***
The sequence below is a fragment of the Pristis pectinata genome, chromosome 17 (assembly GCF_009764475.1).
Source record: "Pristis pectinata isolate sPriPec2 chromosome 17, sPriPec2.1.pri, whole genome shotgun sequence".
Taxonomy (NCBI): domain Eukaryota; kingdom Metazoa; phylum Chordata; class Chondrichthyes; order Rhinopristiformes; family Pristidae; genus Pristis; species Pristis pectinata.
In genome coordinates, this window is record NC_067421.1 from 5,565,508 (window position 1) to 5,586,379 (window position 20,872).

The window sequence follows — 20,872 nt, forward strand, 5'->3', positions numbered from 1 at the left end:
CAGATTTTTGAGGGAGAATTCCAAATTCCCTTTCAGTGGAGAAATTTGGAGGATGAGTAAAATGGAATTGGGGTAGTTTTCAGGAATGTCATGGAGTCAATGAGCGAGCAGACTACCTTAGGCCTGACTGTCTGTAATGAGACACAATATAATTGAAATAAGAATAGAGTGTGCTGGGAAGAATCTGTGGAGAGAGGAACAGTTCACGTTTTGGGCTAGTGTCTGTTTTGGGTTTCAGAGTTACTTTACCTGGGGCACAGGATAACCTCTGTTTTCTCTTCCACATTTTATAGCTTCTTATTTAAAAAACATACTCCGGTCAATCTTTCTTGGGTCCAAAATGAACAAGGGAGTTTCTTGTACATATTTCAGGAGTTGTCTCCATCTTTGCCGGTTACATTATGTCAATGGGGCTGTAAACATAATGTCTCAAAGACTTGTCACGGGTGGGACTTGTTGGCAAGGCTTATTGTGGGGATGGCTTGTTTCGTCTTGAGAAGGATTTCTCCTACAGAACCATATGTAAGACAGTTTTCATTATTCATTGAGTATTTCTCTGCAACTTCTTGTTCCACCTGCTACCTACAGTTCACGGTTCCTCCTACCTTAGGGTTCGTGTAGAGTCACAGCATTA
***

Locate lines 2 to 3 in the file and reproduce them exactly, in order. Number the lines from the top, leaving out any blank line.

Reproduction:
Source record: "Pristis pectinata isolate sPriPec2 chromosome 17, sPriPec2.1.pri, whole genome shotgun sequence".
Taxonomy (NCBI): domain Eukaryota; kingdom Metazoa; phylum Chordata; class Chondrichthyes; order Rhinopristiformes; family Pristidae; genus Pristis; species Pristis pectinata.